> Skip to content
About the book
  • Published: 31 December 2000
  • ISBN: 9780140444391
  • Imprint: Penguin Classics
  • Format: Paperback
  • Pages: 192
  • RRP: $21.00

A Discourse On Inequality




In A Discourse on Inequality Rousseau sets out to demonstrate how the growth of civilization corrupts man’s natural happiness and freedom by creating artificial inequalities of wealth, power and social privilege. Contending that primitive man was equal to his fellows, Rousseau believed that as societies become more sophisticated, the strongest and most intelligent members of the community gain an unnatural advantage over their weaker brethren, and that constitutions set up to rectify these imbalances through peace and justice in fact do nothing but perpetuate them. Rousseau’s political and social arguments in the Discourse were a hugely influential denunciation of the social conditions of his time and one of the most revolutionary documents of the eighteenth-century.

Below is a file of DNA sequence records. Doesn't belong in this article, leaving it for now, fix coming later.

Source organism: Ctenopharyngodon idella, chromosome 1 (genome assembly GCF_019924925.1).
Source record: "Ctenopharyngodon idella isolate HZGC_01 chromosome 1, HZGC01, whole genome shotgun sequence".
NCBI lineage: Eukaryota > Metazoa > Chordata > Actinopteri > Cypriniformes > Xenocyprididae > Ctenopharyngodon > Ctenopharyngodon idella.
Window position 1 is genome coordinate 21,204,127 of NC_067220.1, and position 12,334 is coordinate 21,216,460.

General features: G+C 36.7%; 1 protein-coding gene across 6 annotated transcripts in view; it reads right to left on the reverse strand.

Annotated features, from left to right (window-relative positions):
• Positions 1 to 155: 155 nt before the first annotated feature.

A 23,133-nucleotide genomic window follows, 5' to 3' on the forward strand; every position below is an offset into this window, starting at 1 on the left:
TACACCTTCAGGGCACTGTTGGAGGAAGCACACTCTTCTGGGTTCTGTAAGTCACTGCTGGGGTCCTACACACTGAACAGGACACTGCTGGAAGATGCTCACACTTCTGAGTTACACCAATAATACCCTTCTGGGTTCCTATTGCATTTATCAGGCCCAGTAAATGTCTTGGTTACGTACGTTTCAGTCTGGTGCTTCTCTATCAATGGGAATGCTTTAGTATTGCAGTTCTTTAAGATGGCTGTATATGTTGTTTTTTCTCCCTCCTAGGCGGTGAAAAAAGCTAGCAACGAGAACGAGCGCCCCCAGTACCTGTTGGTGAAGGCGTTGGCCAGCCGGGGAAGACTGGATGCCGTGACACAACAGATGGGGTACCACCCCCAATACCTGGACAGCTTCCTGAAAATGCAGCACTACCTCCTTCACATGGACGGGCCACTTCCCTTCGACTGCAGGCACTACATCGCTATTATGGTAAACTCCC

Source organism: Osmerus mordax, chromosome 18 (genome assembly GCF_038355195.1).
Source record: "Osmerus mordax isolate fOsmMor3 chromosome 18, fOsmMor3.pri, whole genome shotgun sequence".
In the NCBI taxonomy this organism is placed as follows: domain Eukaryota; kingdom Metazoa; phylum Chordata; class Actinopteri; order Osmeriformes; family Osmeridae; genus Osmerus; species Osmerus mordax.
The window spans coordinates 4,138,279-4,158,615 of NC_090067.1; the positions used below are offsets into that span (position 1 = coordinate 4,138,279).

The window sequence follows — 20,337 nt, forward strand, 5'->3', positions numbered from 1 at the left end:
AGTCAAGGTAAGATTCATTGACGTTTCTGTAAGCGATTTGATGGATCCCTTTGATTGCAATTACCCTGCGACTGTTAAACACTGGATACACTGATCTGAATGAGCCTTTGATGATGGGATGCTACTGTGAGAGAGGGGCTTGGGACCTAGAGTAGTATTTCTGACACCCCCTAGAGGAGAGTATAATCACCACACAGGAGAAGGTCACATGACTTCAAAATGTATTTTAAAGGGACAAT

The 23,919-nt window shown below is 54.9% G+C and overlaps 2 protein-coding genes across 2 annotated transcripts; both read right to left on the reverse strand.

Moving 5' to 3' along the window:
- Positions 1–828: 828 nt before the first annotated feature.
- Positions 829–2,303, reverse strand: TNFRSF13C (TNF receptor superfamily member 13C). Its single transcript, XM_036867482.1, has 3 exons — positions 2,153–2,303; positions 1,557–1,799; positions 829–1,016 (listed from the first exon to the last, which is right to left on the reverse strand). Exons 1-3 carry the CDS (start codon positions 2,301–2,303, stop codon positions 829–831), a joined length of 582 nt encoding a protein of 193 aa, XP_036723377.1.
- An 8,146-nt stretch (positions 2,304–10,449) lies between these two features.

• Pub date: 31 December 2000
  • ISBN: 9780140444391
  • Imprint: Penguin Classics
  • Format: Paperback
  • Pages: 192
  • RRP: $21.00

About the Author

Jean-Jacques Rousseau

Peter Constantine's honors include the PEN Translation Prize, the National Translation Award, the Helen and Kurt Wolff Translation Prize, and Greece’s Translators of Literature Prize. He translated Machiavelli’s The Prince for Vintage Classics.

Jean-Jacques Rousseau was born in Geneva in 1712. He was a writer and political theorist of the Enlightenment. In 1750 he published his first important work 'A Discourse on the Sciences and the Arts' (1750) where he argued that man had become corrupted by society and civilisation. In 1755, he published 'Discourse on the Origin of Inequality' and in 'The Social Contract' (1762) he argued, "Man is born free, and everywhere he is in chains". This political treatise earned him exile from his home city of Geneva and arguably inspired the French Revolution (his ashes were transferred to the Pantheon in Paris in 1794). He also wrote 'Èmile', a treatise on education and 'The New Eloise' (1761). This novel scandalised the French authorities who ordered Rousseau's arrest. In his last 10 years, Rousseau wrote his 'Confessions'. In The Confessions he remembers his adventurous life, his achievements and the persecution he suffered from opponents. His revelations inspired the likes of Proust, Goethe and Tolstoy among others. Rousseau died on 2 July in France in 1778.

Also by Jean-Jacques Rousseau

See all

Related titles